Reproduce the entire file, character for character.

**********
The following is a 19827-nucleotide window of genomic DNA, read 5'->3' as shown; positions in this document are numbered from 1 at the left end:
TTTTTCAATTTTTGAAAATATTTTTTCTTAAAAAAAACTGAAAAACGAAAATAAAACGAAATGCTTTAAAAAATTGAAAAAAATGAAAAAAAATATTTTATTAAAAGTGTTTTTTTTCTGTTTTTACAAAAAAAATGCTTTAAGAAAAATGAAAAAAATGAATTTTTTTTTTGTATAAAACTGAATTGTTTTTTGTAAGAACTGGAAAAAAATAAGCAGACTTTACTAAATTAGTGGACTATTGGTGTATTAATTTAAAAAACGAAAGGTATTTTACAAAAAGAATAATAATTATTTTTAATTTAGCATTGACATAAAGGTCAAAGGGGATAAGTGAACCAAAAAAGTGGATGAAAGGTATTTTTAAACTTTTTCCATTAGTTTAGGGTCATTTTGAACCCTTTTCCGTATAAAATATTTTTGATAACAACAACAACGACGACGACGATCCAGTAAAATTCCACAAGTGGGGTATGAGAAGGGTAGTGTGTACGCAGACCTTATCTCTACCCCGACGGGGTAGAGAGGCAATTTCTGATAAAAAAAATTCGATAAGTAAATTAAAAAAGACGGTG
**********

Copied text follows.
The following is a 19827-nucleotide window of genomic DNA, read 5'->3' as shown; positions in this document are numbered from 1 at the left end:
TTTTTCAATTTTTGAAAATATTTTTTCTTAAAAAAAACTGAAAAACGAAAATAAAACGAAATGCTTTAAAAAATTGAAAAAAATGAAAAAAAATATTTTATTAAAAGTGTTTTTTTTCTGTTTTTACAAAAAAAATGCTTTAAGAAAAATGAAAAAAATGAATTTTTTTTTTGTATAAAACTGAATTGTTTTTTGTAAGAACTGGAAAAAAATAAGCAGACTTTACTAAATTAGTGGACTATTGGTGTATTAATTTAAAAAACGAAAGGTATTTTACAAAAAGAATAATAATTATTTTTAATTTAGCATTGACATAAAGGTCAAAGGGGATAAGTGAACCAAAAAAGTGGATGAAAGGTATTTTTAAACTTTTTCCATTAGTTTAGGGTCATTTTGAACCCTTTTCCGTATAAAATATTTTTGATAACAACAACAACGACGACGACGATCCAGTAAAATTCCACAAGTGGGGTATGAGAAGGGTAGTGTGTACGCAGACCTTATCTCTACCCCGACGGGGTAGAGAGGCAATTTCTGATAAAAAAAATTCGATAAGTAAATTAAAAAAGACGGTG